Asked about the turnaround, Haslett said, "I think it is the will of the players more than anything. You have guys out there playing hard; if you have been to the practices, you see that they are practicing with a little purpose. I think anytime you get a win in Washington, you will have a little renewed confidence."

So, don't credit me, Haslett said, heaping praise on the players: "I have nothing to do with it. They got it in their mind to turn this around. It has nothing to do with the head coach."

Defensive coordinator Rick Venturi isn't so sure. "'Has' is a guy that knows how to win," Venturi said. "He has a presence with players. The players have bought in."

Venturi mentioned he told the players they were "lucky." Why lucky? "Because (after the firing of Scott Linehan), you got a proven coach, not someone to mop it up." Venturi should know; he has been an interim coach twice in his NFL career.

When asked whether it's the coach or the players, Incognito said, "It's half and half. It's just an attitude. Football is about attitude. We've got an attitude going now. We have to make plays, but he was a player and he knows our emotions. He knows how to get to us.

"We're playing with a winning attitude. Before, when something bad happened, it was like the air was taken out of our sails. Now, we battle."

Concluded Haslett, when asked about the many examples in the last two games of the team making a big play after having something bad happen, "That's what I've been saying. Turn bad into good. When something bad happens, someone has to step up and make it good. ... We're not going to win them all, but we're going to try."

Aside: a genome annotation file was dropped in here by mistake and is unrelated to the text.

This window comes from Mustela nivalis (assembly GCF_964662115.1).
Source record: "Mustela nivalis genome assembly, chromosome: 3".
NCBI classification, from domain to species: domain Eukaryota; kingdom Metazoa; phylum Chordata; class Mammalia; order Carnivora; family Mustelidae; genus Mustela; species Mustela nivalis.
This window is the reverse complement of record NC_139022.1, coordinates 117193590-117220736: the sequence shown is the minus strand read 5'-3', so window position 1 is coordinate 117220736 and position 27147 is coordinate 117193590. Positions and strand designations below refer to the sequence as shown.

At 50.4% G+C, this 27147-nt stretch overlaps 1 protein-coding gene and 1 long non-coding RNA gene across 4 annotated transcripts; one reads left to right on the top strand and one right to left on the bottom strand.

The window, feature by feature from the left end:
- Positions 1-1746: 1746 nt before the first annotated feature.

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The most disconcerting development from the game was the quad injury suffered by RB Steven Jackson in the fourth quarter. Jackson rushed 25 times for 160 yards and scored three touchdowns, one a 56-yard gallop.

Appearing on Sirius NFL Radio, QB Marc Bulger said, "He was in quite a deal of pain in the locker room after the game, so I'd expect him to be out a couple of weeks. We'll see though."

However, Jackson said, "It is just a little bruise. We are going to do some more tests and have an MRI in the morning just to make sure. It is just a little tight, but I am able to walk and move it, so that is a good sign, they said."

On Monday, coach Jim Haslett said an MRI showed the injury was just a slight strain and that Jackson should be able to play against New England although he will be limited in practice.

Asked if he believes Jackson can have a full workload Sunday, Haslett said, "I would think so based on what I hear, but I will see how he feels Wednesday, Thursday, and Friday."

Jackson now has 508 rushing yards and 259 receiving yards in six games. For 16 games, the rushing yards project to 1,355 yards and the combined yards from scrimmage project to 2,045.

In some ways, the timing isn't bad because RB Antonio Pittman will return to practice on a full-time basis after missing three games because of a leg injury.